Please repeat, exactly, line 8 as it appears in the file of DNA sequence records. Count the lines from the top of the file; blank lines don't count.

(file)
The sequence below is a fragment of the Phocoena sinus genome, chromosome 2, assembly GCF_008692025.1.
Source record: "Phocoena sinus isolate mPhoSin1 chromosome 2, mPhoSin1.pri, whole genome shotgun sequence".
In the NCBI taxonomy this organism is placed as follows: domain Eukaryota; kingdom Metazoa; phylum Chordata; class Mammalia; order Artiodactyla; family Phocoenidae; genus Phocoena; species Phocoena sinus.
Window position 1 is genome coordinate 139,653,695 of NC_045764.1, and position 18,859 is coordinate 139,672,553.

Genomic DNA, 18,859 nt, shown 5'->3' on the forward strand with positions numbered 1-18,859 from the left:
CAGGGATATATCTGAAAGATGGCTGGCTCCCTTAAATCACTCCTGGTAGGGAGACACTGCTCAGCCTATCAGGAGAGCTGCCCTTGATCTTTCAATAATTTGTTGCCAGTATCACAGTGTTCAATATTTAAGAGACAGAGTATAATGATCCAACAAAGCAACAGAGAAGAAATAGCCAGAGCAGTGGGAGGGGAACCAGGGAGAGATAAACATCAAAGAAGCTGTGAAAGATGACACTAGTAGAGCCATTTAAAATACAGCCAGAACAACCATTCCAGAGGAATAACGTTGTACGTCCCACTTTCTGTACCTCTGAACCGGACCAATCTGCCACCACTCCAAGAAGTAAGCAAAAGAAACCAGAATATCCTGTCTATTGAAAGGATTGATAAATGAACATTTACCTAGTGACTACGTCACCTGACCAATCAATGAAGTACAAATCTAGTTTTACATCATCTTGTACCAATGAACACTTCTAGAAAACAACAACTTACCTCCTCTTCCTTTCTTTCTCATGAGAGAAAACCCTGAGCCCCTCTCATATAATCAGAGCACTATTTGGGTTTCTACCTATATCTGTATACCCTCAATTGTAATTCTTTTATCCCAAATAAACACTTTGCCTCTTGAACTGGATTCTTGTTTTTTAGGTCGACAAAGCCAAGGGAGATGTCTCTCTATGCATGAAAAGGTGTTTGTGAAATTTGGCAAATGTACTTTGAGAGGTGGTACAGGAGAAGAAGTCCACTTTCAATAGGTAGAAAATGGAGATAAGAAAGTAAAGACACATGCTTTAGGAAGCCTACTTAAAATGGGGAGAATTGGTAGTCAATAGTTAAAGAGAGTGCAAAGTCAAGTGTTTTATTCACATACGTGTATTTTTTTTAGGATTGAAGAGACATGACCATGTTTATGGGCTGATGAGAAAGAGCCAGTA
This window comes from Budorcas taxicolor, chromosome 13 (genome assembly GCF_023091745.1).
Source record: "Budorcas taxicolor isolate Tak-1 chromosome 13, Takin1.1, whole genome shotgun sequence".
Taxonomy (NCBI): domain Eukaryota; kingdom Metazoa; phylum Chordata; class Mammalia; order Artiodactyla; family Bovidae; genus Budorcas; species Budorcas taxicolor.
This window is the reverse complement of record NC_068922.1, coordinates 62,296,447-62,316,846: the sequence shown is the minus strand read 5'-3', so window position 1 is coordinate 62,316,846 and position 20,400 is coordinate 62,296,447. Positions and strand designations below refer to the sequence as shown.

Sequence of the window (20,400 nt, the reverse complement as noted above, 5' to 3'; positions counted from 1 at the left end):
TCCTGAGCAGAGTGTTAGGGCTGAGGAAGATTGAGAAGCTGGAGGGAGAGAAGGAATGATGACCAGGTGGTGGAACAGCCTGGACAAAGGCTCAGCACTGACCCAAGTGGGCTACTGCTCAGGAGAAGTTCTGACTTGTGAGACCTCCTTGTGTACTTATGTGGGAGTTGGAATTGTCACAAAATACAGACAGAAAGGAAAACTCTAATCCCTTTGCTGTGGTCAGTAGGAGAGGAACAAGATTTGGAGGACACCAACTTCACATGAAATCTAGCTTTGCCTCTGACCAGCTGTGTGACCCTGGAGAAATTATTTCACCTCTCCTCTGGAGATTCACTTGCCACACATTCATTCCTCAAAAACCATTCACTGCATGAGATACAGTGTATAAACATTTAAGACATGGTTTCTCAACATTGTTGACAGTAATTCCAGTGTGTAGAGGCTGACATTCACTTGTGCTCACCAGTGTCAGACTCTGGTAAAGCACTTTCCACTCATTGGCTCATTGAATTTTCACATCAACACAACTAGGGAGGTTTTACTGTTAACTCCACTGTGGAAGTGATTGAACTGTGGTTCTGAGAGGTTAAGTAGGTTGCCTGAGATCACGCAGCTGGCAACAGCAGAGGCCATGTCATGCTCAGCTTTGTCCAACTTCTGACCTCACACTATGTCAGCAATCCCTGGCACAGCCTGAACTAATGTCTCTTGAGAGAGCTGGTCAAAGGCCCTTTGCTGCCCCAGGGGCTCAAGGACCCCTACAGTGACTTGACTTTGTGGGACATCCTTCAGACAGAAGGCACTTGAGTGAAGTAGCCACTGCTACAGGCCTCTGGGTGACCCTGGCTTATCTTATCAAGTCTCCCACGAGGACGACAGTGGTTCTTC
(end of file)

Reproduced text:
Source record: "Budorcas taxicolor isolate Tak-1 chromosome 13, Takin1.1, whole genome shotgun sequence".